My letter to Business Roundtable (BRT) on shareholder resolutions is reprinted below. There has been no response so far. If their pledge to stakeholders was really in earnest, maybe they will now be more open to negotiation on ESG issues than they were when we testified to the SEC at cross purposes.
The BRT has complained about Chevedden, McRitchie, and Steiner:
[T]he same three individuals and their families submitted or co-filed over 24 percent of all shareholder proposals each year at Russell 3000 companies.
The low stock ownership requirement and the option of making proposals by proxy combine with other aspects of the shareholder proposal process to enable many proponents to submit proposals that are not relevant to shareholders at large, simultaneously at a host of companies.
However, as I reported, my proposals averaged majority support and those of Chevedden and Steiner also won substantial support. They are certainly “relevant to shareholders at large.” Silencing small shareholders is exactly the opposite of what the Business Roundtable should be advocating. Small shareholders are disappearing already.
The issue of “proposals by proxy” is an old canard. There is no rule and it is not unreasonable for shareholders to act as each other’s agents to handle various aspects of the shareholder proposal process. Corporations certainly have their agents, such as outside counsel.
As long as 84% of corporate stock is owned and controlled by 10% of Americans, corporations will not be trusted. For capitalism to be compatible with democracy and considered legitimate, we need most American families to participate in share ownership. That should be the mission of the Business Roundtable, every corporate director, and the SEC.
Imagine if most Americans had a substantive stake, as well as a meaningful voice in corporate governance. Imagine if investing in shares was promoted as a way to participate in financial returns and in voting on what future we want to live in based on each company’s “social purpose,” as Larry Fink of BlackRock has called it.
Creating a nation of small shareholders involved in corporate governance would be transformative. We will never get there by stripping small shareholders of their rights. That would be The Road to Serfdom with no accountability. Perhaps members of the BRT are looking for a free rein, unencumbered by answering to shareholders? See the following from Nell Minow: More on the CEO Stakeholder Pledge: VEA Vice Chair on Fox Business and Six Reasons We Don’t Trust the New “Stakeholder” Promise from the Business Roundtable.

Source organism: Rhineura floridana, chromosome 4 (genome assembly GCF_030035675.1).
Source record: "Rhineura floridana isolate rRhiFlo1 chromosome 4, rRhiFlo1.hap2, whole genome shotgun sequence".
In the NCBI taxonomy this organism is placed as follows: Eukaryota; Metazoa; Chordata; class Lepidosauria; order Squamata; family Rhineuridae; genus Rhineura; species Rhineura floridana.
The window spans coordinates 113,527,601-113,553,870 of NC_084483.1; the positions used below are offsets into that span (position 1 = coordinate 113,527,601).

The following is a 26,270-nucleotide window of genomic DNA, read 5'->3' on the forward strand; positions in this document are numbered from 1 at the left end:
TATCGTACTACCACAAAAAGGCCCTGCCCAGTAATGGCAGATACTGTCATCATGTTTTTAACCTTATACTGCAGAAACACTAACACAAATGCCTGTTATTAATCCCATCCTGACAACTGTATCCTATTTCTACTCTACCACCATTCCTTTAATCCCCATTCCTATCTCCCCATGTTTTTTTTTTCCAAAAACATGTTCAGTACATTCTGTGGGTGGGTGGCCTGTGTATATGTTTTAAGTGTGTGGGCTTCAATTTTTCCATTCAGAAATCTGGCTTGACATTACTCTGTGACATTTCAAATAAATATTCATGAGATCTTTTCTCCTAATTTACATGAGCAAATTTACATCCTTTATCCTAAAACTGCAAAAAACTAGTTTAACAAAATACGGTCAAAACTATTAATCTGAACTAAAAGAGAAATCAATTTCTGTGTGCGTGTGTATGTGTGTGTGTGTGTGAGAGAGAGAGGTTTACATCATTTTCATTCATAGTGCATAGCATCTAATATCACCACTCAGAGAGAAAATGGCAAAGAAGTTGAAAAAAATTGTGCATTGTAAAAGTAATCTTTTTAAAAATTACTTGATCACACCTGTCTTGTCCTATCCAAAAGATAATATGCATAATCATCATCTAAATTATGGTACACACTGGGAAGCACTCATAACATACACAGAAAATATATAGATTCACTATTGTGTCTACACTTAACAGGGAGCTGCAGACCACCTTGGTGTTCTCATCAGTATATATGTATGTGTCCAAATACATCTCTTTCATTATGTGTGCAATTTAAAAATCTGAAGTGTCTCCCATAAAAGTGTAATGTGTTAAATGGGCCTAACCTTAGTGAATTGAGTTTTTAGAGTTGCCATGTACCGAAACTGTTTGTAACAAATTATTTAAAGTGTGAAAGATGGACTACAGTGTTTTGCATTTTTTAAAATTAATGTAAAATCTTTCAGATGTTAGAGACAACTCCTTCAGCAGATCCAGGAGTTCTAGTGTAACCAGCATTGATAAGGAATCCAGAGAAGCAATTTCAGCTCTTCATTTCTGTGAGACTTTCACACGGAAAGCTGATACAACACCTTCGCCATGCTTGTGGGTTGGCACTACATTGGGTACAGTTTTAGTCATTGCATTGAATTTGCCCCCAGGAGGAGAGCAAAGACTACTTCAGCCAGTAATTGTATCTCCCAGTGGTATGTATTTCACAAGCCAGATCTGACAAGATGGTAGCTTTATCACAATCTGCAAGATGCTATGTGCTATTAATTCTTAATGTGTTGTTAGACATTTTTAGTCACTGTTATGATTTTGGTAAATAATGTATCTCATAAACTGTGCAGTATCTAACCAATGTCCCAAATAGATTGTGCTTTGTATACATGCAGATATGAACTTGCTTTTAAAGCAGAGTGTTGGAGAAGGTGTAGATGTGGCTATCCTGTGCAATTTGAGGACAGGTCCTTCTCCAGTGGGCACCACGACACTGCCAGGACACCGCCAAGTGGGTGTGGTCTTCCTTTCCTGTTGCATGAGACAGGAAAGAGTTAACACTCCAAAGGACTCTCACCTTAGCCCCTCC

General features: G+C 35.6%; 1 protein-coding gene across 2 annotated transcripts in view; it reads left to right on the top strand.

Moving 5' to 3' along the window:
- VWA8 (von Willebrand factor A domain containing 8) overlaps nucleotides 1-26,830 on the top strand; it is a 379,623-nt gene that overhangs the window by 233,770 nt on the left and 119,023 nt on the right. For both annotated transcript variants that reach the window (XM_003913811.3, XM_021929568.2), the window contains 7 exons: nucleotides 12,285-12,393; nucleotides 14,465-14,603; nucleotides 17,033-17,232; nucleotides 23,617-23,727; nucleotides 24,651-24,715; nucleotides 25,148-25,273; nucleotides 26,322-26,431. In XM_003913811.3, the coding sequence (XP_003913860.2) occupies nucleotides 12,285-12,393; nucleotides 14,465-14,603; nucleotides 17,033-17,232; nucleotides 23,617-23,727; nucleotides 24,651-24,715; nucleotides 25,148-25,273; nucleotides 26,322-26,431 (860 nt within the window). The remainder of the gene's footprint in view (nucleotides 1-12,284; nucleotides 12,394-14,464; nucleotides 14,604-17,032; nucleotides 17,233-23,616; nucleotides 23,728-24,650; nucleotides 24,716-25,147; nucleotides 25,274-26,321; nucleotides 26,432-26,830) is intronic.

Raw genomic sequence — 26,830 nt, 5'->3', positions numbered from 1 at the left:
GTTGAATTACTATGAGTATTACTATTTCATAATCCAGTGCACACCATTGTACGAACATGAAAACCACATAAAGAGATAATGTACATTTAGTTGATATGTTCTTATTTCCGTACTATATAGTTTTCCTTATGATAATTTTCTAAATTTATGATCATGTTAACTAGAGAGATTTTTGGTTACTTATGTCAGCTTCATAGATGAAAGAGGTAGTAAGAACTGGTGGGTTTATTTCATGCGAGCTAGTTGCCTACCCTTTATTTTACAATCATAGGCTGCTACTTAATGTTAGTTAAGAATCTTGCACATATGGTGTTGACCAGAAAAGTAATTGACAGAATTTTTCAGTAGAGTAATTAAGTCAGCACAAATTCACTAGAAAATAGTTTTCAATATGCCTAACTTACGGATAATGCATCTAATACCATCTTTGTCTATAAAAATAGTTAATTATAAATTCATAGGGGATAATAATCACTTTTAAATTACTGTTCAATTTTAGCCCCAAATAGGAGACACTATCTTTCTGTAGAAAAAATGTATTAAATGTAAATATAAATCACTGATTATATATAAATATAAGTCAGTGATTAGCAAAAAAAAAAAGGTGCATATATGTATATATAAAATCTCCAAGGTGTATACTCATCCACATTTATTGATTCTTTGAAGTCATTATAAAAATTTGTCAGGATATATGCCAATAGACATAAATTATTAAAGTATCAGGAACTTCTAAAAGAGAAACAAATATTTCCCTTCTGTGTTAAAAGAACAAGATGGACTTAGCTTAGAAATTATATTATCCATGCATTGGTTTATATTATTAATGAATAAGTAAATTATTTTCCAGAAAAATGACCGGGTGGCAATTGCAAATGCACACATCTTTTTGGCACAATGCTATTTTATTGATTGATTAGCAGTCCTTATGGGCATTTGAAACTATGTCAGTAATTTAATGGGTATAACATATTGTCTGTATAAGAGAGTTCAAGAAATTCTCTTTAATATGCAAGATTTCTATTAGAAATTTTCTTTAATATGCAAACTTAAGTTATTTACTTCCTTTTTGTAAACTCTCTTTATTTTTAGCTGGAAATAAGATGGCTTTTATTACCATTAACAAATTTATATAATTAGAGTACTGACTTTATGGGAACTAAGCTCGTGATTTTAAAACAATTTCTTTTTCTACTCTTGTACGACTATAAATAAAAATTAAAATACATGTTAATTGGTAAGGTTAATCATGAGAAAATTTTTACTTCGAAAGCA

Letter to Business Roundtable on Shareholder Resolutions Sent August 22, 2019
Mr. Josh Bolton
Ms. Maria Ghazal
300 New Jersey Avenue, N.W.
Washington, DC 20001
Dear Mr. Bolton and Ms. Ghazal,
I have had an opportunity to read your various statements and letters to the SEC related to shareholder resolutions. And of course had an opportunity to hear Ms. Ghazal speak at the SEC November Roundtable where I also presented. Your public comments and letters consistently critique shareholder resolutions whether submitted by individual or institutional investors. Your BRT June 3 letter to the SEC is one recent example. The message is that many of the issues raised via resolutions are frivolous or unrelated to a company’s business and the creation of shareholder value.
As you know we strongly disagree. We also find the research on which you base your analysis and commentary to be flawed and inaccurate.
I recently published a summary of the results and impact of the resolutions I and John Chevedden led this past proxy season. As you can see although we are small individual investors, our resolutions often did very well and also resulted in positive changes in governance by many companies. (see below, attached or view at https://www.corpgov.net/2019/08/mcritchie-2019-proxy-season-win-for-market-beta/)
I submit this to you in the hopes that you will study it and change the narrative you have been using as you describe the actions taken by investors who are active owners.
I look forward to hearing your response.
McRitchie 2019 proxy season results are not something I normally report. It feels too much like bragging. I do my work to drive better, more accountable corporate governance. However, the SEC’s Division of Corporate Finance is “considering recommending that the Commission propose rule amendments regarding the thresholds for shareholder proposals under Rule 14a-8.”
It is widely reported the SEC rule proposals will include increasing the ownership and resubmission thresholds for Rule 14a-8 shareholder proposals to discourage participation by retail shareholders. I have long seen salvation for the economy in the opposite direction, encouraging and empowering main street investors. Therefore, it is time to set the record straight that my proposals, like the proposals of Chevedden and Steiner, are often widely supported.
The argument from those who want to reduce democratic corporate governance seems to be that low thresholds for submitting and resubmitting shareholder proposals allow a few shareholders to impose on companies their personal policy priorities, with costs borne by all shareholders, most of whom do not support those proposals. In 2017, Chair Clayton indicated the SEC would review shareholder proposal rules, noting it is “very important to ask ourselves how much of a cost there is….how much costs should the quiet shareholder, the ordinary shareholder, bear for idiosyncratic interests of other [investors].”
As can be seen in the table below, my proposals averaged 52.3% support this proxy season. I am exactly the type of shareholder targeted by the rulemaking under consideration – a small retail investor. If my submissions were really “idiosyncratic,” why do they win the votes of so many shares?
Continue original at McRitchie 2019 Proxy Season Win for Market Beta.